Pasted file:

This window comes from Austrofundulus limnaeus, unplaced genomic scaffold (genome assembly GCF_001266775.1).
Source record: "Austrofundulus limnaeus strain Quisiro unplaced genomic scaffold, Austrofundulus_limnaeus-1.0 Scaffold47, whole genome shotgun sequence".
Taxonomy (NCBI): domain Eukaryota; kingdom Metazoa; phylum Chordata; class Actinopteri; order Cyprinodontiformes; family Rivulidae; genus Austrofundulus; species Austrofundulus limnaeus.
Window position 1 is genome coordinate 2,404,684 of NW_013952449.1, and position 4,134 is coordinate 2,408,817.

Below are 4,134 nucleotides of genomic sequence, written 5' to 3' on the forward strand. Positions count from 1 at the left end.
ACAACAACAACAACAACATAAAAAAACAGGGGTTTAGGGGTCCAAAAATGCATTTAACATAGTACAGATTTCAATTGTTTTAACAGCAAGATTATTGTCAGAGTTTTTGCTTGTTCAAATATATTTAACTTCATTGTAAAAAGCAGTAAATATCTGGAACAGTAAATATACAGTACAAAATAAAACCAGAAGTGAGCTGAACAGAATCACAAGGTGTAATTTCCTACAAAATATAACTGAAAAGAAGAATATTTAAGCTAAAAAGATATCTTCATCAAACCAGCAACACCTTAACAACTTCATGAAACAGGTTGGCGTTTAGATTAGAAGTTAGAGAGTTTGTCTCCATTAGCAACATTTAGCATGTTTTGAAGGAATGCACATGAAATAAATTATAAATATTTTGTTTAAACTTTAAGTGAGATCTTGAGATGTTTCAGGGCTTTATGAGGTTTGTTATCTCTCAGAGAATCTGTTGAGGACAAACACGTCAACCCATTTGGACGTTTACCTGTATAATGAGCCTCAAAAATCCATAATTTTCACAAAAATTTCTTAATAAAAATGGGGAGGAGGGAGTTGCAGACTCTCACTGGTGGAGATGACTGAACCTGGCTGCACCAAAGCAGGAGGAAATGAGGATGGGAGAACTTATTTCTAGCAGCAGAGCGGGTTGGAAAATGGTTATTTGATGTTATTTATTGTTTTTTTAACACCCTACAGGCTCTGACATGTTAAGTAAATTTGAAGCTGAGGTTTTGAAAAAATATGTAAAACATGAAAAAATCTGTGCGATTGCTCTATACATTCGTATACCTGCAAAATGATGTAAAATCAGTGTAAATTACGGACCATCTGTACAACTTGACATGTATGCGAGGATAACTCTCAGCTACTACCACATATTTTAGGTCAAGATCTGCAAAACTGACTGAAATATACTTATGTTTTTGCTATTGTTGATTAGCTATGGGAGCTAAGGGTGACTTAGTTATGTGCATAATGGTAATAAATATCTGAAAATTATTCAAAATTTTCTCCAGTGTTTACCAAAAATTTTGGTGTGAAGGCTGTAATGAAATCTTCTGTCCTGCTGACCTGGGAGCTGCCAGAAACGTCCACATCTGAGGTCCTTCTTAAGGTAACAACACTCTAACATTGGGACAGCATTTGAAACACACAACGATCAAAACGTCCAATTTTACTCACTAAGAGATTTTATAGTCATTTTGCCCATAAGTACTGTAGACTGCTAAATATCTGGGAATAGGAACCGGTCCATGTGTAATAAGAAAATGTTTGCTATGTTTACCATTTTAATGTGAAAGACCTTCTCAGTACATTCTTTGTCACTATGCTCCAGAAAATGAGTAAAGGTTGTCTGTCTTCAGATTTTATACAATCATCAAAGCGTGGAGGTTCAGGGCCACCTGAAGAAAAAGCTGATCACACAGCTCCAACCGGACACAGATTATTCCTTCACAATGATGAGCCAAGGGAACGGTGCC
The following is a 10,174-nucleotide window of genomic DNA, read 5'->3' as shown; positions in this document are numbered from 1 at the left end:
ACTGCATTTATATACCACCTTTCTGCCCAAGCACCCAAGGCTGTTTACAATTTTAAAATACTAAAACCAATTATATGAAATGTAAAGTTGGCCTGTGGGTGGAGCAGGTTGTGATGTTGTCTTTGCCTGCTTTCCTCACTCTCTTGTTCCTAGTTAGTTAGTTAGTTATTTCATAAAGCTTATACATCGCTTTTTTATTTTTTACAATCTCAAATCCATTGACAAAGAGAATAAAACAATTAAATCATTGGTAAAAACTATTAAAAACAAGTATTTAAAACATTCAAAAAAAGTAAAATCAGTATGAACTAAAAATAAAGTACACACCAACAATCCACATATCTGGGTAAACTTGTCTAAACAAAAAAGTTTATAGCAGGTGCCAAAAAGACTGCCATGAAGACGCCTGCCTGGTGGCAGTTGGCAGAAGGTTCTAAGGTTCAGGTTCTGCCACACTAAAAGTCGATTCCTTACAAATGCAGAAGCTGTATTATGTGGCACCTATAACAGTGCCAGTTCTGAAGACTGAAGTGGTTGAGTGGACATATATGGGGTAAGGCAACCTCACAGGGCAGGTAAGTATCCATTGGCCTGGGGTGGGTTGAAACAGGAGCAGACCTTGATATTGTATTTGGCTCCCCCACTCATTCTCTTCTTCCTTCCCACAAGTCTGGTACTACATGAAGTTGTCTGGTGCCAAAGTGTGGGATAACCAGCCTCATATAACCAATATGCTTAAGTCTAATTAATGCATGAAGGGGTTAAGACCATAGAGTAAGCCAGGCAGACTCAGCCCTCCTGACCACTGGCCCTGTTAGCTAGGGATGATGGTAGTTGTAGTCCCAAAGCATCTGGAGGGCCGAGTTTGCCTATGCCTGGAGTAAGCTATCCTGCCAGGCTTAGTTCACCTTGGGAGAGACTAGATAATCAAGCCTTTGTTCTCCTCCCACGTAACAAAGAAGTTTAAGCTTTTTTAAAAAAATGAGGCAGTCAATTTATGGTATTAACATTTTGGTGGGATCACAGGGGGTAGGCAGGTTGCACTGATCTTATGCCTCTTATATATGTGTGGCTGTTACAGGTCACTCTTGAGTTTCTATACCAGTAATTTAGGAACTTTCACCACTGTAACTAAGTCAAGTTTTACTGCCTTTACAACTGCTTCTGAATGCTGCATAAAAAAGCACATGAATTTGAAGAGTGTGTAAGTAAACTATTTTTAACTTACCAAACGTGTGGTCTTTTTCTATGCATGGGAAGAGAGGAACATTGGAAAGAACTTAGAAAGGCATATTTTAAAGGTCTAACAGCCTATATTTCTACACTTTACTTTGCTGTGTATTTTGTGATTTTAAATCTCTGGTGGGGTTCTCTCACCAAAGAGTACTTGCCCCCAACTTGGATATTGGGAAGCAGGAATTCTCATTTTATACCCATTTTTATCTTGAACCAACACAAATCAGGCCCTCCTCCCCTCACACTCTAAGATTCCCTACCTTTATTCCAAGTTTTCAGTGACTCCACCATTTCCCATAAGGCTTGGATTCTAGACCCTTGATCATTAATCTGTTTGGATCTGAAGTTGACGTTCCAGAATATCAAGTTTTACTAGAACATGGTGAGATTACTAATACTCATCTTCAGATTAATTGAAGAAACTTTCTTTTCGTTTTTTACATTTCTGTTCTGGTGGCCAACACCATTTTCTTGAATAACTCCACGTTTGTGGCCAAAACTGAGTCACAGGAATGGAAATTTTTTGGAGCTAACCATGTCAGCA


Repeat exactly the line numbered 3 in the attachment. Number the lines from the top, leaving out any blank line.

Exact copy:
Taxonomy (NCBI): domain Eukaryota; kingdom Metazoa; phylum Chordata; class Actinopteri; order Cyprinodontiformes; family Rivulidae; genus Austrofundulus; species Austrofundulus limnaeus.